Bad Pump, Bad Service

Two bad pumps? Or only one?

If you run an Oasis hot water system on a recent Newmar coach, you have probably run into a bad pump issue. Usually it involves losing your domestic hot water. A workaround is to engage the summer bypass loop, a hidden switch located on top of a panel near the Oasis burner. The downside when using the summer bypass loop is that the zone pumps run continuously which causes heat buildup in the coach and it could lead to additional pump failures. Assuming, of course, that your unit uses the old style pumps. ITR changed pump suppliers sometime over the past 18 months or so.

When our pump failed the first time, ITR was very helpful in trying to help us resolve the issue. Ultimately they sent us a new design pump to replace the faulty domestic hot water pump under warranty.

We asked our dealer to install the new pump. This was during our 6-week adventure of the punctured oil pan of our toad and the random deployment and destruction of our front awning.

Owning a coach can be such fun.

Since we were stranded for so long at the dealership, we naturally tried our hot water after the dealer had replaced the faulty pump.

No hot water.

I informed the service manager and he told me that they must have replaced the wrong pump. No worries though. They will replace it with the right one.

And they did. And we had hot water. And it was good.

Until the pump failed again last week.

I called ITR. I was not a particularly happy camper. What is the mean time between failure on your new pump design? Why am I needing to change out a pump after only a couple of months of use?

Reluctantly, I paid $300 USD for another new pump and $100 USD to overnight ship it to our location.

But something was nagging at me about this particular issue. I told Lorraine that I thought the dealer did not replace the pump that provides the hot water with the new design pump. I told Lorraine that I thought the dealer took the old design pump from the other loop and put it into the domestic hot water supply line.

That is exactly what they did.

This is a picture of the panel that holds the three pumps before we changed out the faulty pump that supplies domestic hot water.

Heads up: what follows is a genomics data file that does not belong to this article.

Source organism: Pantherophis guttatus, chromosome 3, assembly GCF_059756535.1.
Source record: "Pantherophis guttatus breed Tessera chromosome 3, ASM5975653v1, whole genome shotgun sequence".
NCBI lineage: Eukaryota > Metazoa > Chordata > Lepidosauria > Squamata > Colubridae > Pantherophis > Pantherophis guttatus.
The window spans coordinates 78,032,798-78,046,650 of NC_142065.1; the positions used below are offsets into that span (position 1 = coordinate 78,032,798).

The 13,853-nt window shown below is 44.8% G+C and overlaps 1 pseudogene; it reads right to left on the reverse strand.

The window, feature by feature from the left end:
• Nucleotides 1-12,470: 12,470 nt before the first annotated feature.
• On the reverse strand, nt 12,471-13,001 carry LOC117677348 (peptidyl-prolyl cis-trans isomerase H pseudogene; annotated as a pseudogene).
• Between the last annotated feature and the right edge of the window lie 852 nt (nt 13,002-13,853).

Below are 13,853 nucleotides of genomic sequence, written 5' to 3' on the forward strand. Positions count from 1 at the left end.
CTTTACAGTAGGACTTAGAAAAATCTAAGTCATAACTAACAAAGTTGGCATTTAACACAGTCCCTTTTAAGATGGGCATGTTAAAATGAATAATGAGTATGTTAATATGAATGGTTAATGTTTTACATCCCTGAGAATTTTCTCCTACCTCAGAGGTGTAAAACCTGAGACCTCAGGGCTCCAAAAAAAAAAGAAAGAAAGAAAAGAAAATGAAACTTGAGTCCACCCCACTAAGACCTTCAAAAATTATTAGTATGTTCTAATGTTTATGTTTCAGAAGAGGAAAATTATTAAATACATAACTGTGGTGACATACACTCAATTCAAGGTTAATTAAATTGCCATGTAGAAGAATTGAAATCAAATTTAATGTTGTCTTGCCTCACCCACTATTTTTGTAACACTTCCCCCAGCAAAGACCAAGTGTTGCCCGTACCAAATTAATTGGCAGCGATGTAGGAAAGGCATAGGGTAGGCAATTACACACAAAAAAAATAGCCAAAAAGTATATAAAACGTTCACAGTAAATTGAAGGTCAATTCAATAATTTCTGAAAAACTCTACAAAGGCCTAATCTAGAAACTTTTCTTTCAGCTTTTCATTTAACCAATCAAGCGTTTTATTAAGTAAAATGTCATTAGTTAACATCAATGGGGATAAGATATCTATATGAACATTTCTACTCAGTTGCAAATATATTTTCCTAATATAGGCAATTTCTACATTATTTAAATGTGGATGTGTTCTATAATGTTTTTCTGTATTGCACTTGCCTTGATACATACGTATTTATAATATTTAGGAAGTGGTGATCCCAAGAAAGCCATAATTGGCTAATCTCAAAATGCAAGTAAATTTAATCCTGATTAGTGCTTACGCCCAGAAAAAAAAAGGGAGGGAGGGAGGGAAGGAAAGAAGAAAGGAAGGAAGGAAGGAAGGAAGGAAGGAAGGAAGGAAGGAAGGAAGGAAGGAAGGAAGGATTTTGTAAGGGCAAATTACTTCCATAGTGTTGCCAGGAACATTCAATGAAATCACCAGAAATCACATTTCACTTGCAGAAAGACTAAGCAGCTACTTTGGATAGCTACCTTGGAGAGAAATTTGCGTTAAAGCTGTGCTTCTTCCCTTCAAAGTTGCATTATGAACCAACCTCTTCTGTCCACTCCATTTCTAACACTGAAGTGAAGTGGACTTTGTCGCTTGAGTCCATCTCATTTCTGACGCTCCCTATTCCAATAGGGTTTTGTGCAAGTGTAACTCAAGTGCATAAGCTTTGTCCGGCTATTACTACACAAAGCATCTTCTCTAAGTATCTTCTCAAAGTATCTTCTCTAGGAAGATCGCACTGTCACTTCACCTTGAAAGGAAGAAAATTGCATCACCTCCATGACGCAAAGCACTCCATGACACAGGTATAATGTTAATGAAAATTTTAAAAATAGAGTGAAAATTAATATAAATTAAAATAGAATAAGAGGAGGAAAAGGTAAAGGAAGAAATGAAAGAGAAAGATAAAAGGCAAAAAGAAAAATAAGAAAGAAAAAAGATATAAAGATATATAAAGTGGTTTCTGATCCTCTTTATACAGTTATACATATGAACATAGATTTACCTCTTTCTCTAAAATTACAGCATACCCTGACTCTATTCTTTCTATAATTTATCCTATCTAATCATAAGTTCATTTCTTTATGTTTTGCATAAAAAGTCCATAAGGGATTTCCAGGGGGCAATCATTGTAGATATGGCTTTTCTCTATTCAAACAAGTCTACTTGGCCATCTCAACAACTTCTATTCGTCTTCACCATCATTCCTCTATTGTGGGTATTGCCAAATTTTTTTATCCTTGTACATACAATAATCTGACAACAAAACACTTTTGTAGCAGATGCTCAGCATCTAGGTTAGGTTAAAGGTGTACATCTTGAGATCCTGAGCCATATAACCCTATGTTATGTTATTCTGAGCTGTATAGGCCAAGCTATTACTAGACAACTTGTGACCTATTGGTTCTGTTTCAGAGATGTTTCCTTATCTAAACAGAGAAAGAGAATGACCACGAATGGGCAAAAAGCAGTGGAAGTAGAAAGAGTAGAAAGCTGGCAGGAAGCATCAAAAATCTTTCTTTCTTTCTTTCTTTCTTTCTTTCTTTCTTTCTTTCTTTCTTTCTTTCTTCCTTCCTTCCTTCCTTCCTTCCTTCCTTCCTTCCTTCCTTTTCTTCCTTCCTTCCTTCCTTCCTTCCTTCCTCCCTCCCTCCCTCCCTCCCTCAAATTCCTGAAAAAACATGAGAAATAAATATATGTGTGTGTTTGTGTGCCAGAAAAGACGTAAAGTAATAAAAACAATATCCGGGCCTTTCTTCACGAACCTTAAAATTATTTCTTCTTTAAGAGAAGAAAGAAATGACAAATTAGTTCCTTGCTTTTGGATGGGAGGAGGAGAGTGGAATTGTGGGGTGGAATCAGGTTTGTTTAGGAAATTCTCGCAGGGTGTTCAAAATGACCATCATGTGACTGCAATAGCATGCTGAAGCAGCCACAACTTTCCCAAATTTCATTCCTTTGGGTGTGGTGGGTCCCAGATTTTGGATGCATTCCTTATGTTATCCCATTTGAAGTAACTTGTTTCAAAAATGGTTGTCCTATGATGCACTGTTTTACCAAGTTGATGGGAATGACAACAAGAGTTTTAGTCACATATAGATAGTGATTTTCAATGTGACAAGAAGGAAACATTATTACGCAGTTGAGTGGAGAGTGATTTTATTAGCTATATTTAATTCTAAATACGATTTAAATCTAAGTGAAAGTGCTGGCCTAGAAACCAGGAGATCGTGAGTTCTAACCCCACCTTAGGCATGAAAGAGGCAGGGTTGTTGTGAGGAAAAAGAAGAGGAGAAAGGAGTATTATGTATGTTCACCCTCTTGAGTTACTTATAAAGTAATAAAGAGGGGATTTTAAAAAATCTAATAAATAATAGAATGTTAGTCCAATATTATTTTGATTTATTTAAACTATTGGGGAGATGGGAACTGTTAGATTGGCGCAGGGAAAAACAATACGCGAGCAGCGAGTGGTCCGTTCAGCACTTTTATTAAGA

You can see the faulty pump circled in red. That is the pump that was no longer providing domestic hot water. That pump design is known to be faulty. You can see the difference in design by the ribs in the centre of the old pump. The pump circled in blue is the new design. Visually, it is quite different from the old design pumps. That pump provides heat to zone 1 in our coach. The other pump, hidden by my hand, provides heat to zone 2 in our coach. We rarely use the zone 1 and zone 2 pumps as we have roof mounted heat pumps and in-floor radiant heat.

Our dealer had replaced the wrong pump. They put the new design pump on zone 1 (blue circle). When we told them that we still did not have hot water, they took the old design pump that they had removed from zone 1 and they put that pump on the domestic hot water loop (red circle). As the old design was faulty, it was simply a question of time before that old design pump would fail.

It failed.

We left the blue circle pump with the new design as is. We installed the new design pump that ITR had just shipped to us in the red circle.

We now have two new design pumps in that panel.

Annoyed that our dealer did not replace the correct pump. Annoyed that our dealer put an old pump into the domestic hot water loop, a pump that we use daily. Annoyed that it failed.

But very, very happy to have hot showers again.

2 replies
    • Richard
      Richard says:

      We had to replace all three pumps in the first three years with the coach. The new ones seemed to be more reliable.


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